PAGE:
MIZUNA is a member of the mustard family, and has smooth, yellow green, feathery leaves. Mizuna has a mild taste in the beginning of the season and becomes more peppery as the weather turns warmer. Widely grown in Japan, mizuna grows prolifically in the Northeast spring and fall.

Preparation: Separate leaves, wash thoroughly, and dry. Mizuna can be enjoyed raw or cooked. Tear or cut the leaves and add to salads or use to garnish sandwiches Add mizuna to stir fries toward the end of cooking so the color and nutrients are retained. Steam or sauté as you would spinach.

Mizuna, Joi Choi and Tofu Stir Fry by Kristen

This is a stir-fry I made last night using a recipe adapted from Bon Appetit. I tried to use a minimal amount of other ingredients in order to let the flavors of the veggies shine through.

2 Tablespoons low-sodium soy sauce

2 Tablespoons low-sodium soy sauce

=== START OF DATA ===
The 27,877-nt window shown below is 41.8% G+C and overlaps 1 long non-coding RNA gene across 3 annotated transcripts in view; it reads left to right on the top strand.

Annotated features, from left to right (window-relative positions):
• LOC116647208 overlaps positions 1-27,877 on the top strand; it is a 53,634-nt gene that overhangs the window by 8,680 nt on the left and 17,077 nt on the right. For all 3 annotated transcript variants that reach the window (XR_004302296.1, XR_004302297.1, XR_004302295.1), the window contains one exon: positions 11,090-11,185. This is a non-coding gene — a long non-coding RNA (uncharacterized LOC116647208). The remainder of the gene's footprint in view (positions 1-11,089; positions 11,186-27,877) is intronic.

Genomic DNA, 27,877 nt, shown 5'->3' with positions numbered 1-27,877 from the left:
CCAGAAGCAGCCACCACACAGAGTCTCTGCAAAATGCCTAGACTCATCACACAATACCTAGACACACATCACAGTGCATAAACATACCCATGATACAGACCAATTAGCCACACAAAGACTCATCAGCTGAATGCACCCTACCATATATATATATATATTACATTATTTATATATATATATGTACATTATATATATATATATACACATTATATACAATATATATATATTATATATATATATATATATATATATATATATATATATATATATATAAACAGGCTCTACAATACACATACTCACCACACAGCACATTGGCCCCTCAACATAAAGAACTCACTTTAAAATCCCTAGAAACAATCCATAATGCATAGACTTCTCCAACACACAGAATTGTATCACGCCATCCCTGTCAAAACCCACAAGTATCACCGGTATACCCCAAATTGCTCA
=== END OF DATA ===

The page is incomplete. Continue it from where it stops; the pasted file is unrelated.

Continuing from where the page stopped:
1 Tablespoon rice vinegar
2 teaspoons sesame oil

1 block extra-firm tofu
1 Tablespoon chopped fresh ginger
3 garlic cloves, finely chopped
4 bunch joi choi, roughly sliced
1 large bunch mizuna, roughly sliced
1 shunkyo radish, sliced
½ cup water chestnuts (optional. I thought this would give the stir-fry a little crunchiness)
a few tablespoons vegetable or peanut oil for frying
rice (I used brown rice)

Press water out of tofu by wrapping it in a kitchen towel and placing something heavy over it, such as a cast iron skillet. Let sit for at least 15 minutes. Cut tofu into blocks and sprinkle with the first 2 Tablespoons of soy sauce.

Heat  about 1 Tablespoon of oil in large nonstick skillet over medium-high heat. Add tofu and cook, without moving, until golden brown on bottom, 2 to 3 minutes per side. Remove from pan.

Add 1 Tablespoon oil to pan. Add radishes and joi choi until it starts to wilt, about 1 minute. Add mizuna and cook about 1-2 min longer until just wilts. Add optional water chestnuts. Add soy sauce/vinegar/sesame oil mixture to coat vegetables, then add tofu and combine.

Serve over brown rice.